Just over a year ago, Mickey Jack Cones teamed with ONErpm founder/CEO Emmanuel Zunz to relaunch Zunz’s Verge Records, bringing a Nashville label presence to the multi-faceted production, distribution, publishing administration, and marketing company that represents more than 300,000 artists, labels and video creators, from the DIY level to those seeking more highly customized, hands-on solutions.
Cones, a longtime producer/engineer for Trace Adkins, signed the superstar singer to the label earlier this year. The multi-genre label also represents Nashville pop duo Kid Politics, as well as singer-songwriter Jay Allen and Scott Stevens. Cones says he was impressed with the company’s digital-first strategy and multi-genre approach.
“There’s so many artists that record such great music, and producers go in there and they bust their tails, but they get into the normal system and it takes them sometimes so long to be recognized and to have that success,” Cones says.
“With partnering with ONErpm and relaunching Verge, our mission was to give artists another opportunity, a forward-thinking opportunity, and another option to immediately get their music out and almost use the public as a focus group. You’re putting the music out to let them know what’s working and if it’s working, then you go to radio. And so it’s just kind of a 180-degree turn on the mindset of what I grew up with in town for 25 years, and the system that put me on the map as a producer and a manager and a publisher.”
For Cones, Zunz and the Verge Records and ONErpm team, the focus is broader than gaining radio traction for artists.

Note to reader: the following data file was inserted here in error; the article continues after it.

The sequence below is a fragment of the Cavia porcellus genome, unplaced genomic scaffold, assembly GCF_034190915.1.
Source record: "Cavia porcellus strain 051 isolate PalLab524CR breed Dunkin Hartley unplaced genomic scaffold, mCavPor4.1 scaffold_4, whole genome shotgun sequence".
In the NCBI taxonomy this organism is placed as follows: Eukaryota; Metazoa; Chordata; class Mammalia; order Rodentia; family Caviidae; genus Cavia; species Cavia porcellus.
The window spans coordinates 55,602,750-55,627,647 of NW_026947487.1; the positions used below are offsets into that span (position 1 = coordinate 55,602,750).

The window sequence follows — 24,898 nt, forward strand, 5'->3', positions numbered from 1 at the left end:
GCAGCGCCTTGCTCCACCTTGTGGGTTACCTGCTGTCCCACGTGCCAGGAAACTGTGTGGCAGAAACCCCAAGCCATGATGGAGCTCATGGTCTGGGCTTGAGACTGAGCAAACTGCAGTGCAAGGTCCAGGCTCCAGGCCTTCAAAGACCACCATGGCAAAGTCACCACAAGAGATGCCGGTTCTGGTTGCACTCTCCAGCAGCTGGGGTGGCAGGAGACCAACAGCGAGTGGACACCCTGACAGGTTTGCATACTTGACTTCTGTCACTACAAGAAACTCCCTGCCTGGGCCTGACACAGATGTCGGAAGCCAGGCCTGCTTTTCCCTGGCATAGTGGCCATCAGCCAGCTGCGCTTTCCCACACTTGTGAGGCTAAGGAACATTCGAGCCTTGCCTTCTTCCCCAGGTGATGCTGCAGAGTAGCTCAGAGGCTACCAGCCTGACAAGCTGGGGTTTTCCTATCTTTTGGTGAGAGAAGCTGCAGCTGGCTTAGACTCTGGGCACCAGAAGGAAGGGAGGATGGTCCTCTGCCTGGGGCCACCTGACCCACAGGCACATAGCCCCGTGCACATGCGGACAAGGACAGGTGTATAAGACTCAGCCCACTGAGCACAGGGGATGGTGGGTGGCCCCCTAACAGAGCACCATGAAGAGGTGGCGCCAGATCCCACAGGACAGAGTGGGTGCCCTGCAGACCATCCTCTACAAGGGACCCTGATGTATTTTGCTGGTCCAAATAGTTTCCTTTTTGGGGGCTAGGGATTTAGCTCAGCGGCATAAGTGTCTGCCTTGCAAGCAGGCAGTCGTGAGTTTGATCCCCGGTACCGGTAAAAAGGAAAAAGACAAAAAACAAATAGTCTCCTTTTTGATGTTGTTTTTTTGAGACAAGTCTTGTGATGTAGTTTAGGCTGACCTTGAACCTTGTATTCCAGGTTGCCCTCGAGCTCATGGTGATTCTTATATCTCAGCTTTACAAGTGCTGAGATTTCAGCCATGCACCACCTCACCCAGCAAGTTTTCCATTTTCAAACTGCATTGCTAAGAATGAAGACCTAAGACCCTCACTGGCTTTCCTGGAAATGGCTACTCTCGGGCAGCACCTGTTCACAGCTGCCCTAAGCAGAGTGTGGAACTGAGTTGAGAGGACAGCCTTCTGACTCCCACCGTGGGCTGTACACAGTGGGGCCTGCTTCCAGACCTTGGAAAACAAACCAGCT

“It’s not just about trying to get a number one on the chart. It’s about growing their socials. It’s about growing their YouTube subscribers,” Cones says. “We’re truly trying to give an artist every option they could get at a major, but treat the rollout differently. We have radio metrics set up in our structure. When we release a song, if the song has a certain number of non-playlisted streams, playlisted streams, or YouTube views within a certain number of weeks, we will kick in radio.
“With Trace, we grew his YouTube subscriber base 33% within three months. And I’m not saying that’s all because of us, because it Is Trace Adkins, but it’s just a great combination and we’ve proven we’re a great fit together.”
Cones has produced, published, engineered and written for artists including Adkins, Dustin Lynch, Joe Nichols, Jason Aldean, George Strait, Eric Church, Thomas Rhett, Luke Combs, and more. He has also gained experience as a manager and publisher through launching companies including COR Music Publishing, COR Artist Services, and COR Audio Productions.
Verge Records serves as the Nashville label outpost for ONErpm, which celebrates a decade in business this year. ONErpm has 22 offices around the globe, and boasts more than 1,000 artists per day signing up for distribution through the ONErpm platform, and label services such as Verge allow them to offer additional services with certain artists.
Originally founded in 2006, Verge began as a social enterprise that won a grant from New York University’s Stern School of Business ‘Maximum Exposure Business Plan Competition’ to sign artists from impoverished areas, and reinvest profits from those releases in the artists’ communities to fund music education programs. The newly re-emerged Verge Records also contributes a portion of its annual profits to charitable organizations.
“The idea when I started Verge was to find artists within impoverished neighborhoods or marginalized neighborhoods and then use a portion of the profits to invest in music education programs in those same neighborhoods, to create this cycle of artist development,” says Zunz.
Zunz shifted his focus to ONErpm, but says he “always had the passion make Verge work. It was my first love.”